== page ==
Getting Work Done While Traveling
I expected that once I started traveling, it would be exceptionally difficult to get any work done whatsoever.
Surrounded by new environments, new people, and next experiences, I was fairly positive that my productivity would flatline. (That is, without immense, painstaking effort to remain focused.)
It turns out that I was partially right in the short run, but entirely wrong in the long run. Here's why.
When you first reach a new destination, everything is new. You don't feel at home. You're very disoriented. It takes nearly all of your concentration simply to explore the area during the day and find a place to sleep for the night.
Getting work done is nearly impossible. With all the stimulation, the thought of opening your laptop to send cold emails never even passes between your ears.
Whenever you reach a new location you get this same feeling for a couple of days. If you travel to a new city every week, you will hardly be able to focus on business or work specific goals.
All of this changes, however, once you decide to spend longer periods of time in the locations you travel to.
Currently, I am based in Chiang Mai, Thailand. I plan on getting a large quantity of productive work done while I am here. I arrived roughly 3 days ago.
How much work did I get done on my first two days in the city? None... at all. I didn't even answer email.
Fresh off the train, I was staying in a hostel and I needed to find longer-term lodging. The WiFi was shotty and I was in a terrible environment for productivity.
In addition to this, I felt like I had no idea of my surroundings. I wanted to get to know the city a little better. After two days of exploring the local markets as well as other key areas of town I felt like I had a much better understanding of where I was and how to get around.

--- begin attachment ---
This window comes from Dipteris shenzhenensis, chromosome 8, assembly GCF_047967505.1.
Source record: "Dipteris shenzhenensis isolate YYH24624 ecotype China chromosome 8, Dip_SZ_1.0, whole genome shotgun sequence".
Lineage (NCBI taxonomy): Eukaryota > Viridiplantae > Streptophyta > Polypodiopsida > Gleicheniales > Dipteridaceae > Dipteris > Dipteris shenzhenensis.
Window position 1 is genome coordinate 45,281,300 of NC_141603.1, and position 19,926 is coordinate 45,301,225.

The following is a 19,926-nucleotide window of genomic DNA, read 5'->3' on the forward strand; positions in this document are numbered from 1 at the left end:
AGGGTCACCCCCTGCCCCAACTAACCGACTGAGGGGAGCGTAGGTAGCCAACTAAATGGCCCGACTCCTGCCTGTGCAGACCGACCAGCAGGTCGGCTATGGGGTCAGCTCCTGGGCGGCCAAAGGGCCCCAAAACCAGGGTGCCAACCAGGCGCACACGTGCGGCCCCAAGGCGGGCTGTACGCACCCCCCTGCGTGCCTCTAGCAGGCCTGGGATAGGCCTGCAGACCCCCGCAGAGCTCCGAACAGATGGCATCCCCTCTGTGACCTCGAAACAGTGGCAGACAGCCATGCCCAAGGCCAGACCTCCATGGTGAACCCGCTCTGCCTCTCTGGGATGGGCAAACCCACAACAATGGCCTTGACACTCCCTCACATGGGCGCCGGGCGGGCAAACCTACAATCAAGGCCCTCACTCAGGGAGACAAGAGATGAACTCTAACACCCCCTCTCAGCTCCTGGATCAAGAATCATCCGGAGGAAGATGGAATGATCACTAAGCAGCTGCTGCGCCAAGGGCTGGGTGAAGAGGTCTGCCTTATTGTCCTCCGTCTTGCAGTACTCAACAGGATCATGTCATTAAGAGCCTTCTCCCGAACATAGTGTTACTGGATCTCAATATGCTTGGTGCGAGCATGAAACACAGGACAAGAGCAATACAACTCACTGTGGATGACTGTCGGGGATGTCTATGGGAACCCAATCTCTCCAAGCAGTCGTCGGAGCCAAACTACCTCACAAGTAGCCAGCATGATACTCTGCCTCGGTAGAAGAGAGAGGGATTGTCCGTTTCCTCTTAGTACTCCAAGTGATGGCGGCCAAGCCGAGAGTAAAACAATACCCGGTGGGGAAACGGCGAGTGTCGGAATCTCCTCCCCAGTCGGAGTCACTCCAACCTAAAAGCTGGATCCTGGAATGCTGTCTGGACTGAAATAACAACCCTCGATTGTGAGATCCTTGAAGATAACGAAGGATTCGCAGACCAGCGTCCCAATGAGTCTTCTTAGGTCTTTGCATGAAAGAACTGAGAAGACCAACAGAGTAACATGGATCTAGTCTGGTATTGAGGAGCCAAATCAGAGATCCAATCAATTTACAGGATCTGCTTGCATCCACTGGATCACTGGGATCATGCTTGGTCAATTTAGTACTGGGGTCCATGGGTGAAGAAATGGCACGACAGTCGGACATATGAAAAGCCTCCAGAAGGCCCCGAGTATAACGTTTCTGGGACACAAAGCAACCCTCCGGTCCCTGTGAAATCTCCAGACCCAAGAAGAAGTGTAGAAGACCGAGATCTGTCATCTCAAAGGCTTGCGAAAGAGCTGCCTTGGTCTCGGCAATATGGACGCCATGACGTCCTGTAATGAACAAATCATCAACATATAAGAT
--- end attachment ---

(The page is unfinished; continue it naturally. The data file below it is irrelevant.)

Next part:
I then rented my apartment ($140 per month) and settled in. It was only then that I started to get into a 'work' mode.
I love getting work done in a setting like this.
Knowing that I will be here a long time I know that I am not 'missing out' on any experiences by working long hours. I have one month (two, if I want to pay another $140 in rent) to explore this city and what it has to offer.
I even have time to take long weekend treks into the mountains. Because of this, I'm totally cool staying in for one day to pound out a large volume of work that needs to be done.
The rewards and motivation for working hard are always close at hand. All I need to do to have a new experience is walk out my door and pick a direction to walk.
Tonight for example, I took a trek along the entire wall of the old city of Chiang Mai. I stopped by at a couple food vendors along the way, saw a few (beautiful) ancient temples, and built a mental map of a large portion of the city. It was an experience in-and-of itself, and all I had to do was start walking to be able to enjoy it.
Another aspect of traveling that is always new is eating. At home, eating is often just eating. You buy the same food you bought yesterday and you munch without thinking too much about it.
In Chiang Mai, however, eating is always an adventure! Street vendors sell a massive variety of foods, each of which is a real treat to enjoy.